Ellie and my quaker Chippy lived in separate cages, same room, and they had a brother-sister relationship where one would tease the other in ways such as slowly inching into the other's personal space (when both perched on Ellie's cage), going into the other's food bowl to eat their food when they out (again, going into Ellie's cage), lightly tugging on the tail, etc. Ellie let Chippy overstep boundaries, she was shy, occasionally submissive, and extremely gentle in her warnings with him - never used her size to her advantage.

I plan to maintain the same arrangement - separate cages, same room.

I'm in Ontario Canada, and to surmise, I'm looking for feedback on where to start, as I have already begun looking into adoption centers, and I am not familiar with any breeders. I would not knock off the possibility of looking into adopting from a shelter in the US that may have difficulty rehoming a quaker given the restrictions in certain states.

Apologies for the essay
** Hugs** It's so hard losing a loved one, no matter the species. As for finding a new bird - Ineke Montgomery of TweetieBeaks in Ontario has quakers and green cheeks, I believe at the moment. I'm getting a pionus off her. She comes highly recommended just about everywhere I looked!
 
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** Hugs** It's so hard losing a loved one, no matter the species. As for finding a new bird - Ineke Montgomery of TweetieBeaks in Ontario has quakers and green cheeks, I believe at the moment. I'm getting a pionus off her. She comes highly recommended just about everywhere I looked!
Thank you so much, I will start with her 🙏
 
I think your instinct is %100 correct in this case. This was exactly me a year and a half ago. I lost my 27 year old African Grey - I had him since he was a baby and even had to feed him part formula for a month when I first got him. That’s him on the right in my avatar picture. His buddy (on the left) was a year older and they had been together the whole time - same cage and everything. It was horrible and crushing for me - I felt the boy I lost was my “once in a lifetime bird” in terms of how bonded we were - but I was most worried about his buddy. They were the center of each other’s worlds for almost three decades. About 6 months later I brought home an African Gray baby. That was a whole odd couple saga of the “grumpy old man” and the “awkward kid”. It took about 8 months before they fully decided the other was OK, but now they are close friends and in the same cage at night. Even though it was a little awkward in the beginning my older bird’s body language told me almost immediately that he was happier just having another bird around.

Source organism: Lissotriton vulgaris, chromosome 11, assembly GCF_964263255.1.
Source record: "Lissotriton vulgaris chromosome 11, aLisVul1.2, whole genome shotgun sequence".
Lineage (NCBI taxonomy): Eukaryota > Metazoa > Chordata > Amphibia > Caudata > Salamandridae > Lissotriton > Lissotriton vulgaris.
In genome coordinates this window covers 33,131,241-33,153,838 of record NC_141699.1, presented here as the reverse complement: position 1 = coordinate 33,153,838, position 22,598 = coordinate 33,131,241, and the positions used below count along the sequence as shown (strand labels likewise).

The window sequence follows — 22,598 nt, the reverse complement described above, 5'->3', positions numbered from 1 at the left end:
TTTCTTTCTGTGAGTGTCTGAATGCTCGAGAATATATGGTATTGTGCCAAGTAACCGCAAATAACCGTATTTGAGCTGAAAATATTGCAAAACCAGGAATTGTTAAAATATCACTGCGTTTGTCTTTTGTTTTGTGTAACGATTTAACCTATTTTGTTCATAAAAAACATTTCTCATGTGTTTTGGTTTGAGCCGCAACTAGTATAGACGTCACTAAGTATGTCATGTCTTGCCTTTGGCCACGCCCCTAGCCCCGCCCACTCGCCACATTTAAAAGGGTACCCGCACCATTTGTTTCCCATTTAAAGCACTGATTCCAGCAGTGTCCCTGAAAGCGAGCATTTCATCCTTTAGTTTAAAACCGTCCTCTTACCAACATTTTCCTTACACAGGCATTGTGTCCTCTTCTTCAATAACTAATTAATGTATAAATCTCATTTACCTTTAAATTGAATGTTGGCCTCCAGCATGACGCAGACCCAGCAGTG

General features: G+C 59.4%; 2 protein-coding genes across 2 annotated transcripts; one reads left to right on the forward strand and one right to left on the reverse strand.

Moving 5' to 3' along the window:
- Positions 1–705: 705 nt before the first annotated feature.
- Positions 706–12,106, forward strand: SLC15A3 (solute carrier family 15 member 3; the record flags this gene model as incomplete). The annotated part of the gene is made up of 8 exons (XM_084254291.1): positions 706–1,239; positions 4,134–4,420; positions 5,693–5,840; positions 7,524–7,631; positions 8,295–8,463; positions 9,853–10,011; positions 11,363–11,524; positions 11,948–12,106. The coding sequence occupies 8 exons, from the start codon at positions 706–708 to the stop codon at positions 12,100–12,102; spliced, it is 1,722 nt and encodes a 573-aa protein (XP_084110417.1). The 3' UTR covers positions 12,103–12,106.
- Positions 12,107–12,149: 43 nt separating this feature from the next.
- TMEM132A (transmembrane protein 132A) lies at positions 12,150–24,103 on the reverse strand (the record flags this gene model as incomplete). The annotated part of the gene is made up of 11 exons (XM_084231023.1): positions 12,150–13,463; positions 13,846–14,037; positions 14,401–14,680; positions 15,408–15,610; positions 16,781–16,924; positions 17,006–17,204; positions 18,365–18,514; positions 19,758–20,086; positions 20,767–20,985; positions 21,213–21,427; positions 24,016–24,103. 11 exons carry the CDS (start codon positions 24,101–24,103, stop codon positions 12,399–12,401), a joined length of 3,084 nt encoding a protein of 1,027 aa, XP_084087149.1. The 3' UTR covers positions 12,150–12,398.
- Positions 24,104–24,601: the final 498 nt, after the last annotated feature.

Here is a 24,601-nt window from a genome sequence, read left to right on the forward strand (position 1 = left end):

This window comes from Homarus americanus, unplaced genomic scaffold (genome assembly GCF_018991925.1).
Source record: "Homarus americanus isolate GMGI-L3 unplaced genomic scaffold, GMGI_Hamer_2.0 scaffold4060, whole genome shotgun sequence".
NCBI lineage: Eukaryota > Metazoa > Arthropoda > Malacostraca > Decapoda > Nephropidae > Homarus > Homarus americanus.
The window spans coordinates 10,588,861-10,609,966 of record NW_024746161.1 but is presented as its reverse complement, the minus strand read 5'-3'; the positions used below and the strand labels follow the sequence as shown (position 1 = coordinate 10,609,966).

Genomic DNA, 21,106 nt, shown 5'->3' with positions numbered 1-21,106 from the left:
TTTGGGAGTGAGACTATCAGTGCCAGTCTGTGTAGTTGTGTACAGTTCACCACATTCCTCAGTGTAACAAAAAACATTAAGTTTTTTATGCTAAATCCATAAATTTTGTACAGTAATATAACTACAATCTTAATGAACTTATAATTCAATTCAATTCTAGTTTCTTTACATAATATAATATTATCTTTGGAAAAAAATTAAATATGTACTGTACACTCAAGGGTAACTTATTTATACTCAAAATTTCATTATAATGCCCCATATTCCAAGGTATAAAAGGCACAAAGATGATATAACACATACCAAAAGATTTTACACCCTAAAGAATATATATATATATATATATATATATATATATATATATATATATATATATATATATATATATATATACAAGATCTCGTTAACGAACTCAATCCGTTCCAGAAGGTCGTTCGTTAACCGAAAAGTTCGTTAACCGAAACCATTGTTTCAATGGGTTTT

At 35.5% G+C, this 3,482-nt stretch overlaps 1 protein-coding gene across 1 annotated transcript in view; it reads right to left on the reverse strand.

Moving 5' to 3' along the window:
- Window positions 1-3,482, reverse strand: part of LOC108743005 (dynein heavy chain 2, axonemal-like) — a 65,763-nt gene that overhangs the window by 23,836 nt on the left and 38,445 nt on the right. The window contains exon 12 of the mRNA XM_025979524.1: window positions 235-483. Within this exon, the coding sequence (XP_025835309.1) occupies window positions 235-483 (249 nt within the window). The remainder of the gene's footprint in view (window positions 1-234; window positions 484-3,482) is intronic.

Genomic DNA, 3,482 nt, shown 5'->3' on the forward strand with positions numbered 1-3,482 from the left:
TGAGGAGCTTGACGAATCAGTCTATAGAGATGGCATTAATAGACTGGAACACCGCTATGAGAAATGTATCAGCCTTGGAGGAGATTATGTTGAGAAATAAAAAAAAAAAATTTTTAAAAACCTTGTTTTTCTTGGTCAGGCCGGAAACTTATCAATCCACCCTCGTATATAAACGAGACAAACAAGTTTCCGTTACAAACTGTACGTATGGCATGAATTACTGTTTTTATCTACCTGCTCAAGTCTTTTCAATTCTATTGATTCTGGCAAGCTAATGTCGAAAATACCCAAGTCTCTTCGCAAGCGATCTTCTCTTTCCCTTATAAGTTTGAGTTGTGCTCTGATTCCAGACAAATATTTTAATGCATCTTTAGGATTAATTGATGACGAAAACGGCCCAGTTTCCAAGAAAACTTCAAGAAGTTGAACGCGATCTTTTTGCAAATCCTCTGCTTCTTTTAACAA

I’m definitely of the school that however close they are with people a parrot’s life is fuller with some kind of bird companion as well. That probably goes double for a bird that has known nothing else. I feel like it is their birthright to have some healthy bird to bird social life.

I considered adopting, and maybe that would have worked, but after a ton of thought I chose a hand-reared baby of the same species as the friend he lost. In my case the reasoning was that while you can never be sure beforehand for any two birds, that would be the highest probability for a good match. The downside is the same as the upside - while a very young bird is not bird number two that is entirely set in its ways, I realized right away that they are also dopes and not fully mature, so just as likely to stumble blindly into a bird to bird social faux pas. Just go slow and be patient introducing the two.

As for the ache inside for my lost friend, it never goes away, but the worst part blunted with time.
 
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I’ve actually have never seen a derbyan parakeet in person. Their grayish eyes with their feather coloring is so stunning. I’m very sorry for your loss. I didn’t realize how dangerous or life threatening eggs can be to female parrots before joining this forum. Thank you for sharing what happened.

Again, I’m so sorry for the loss of your feathered loved one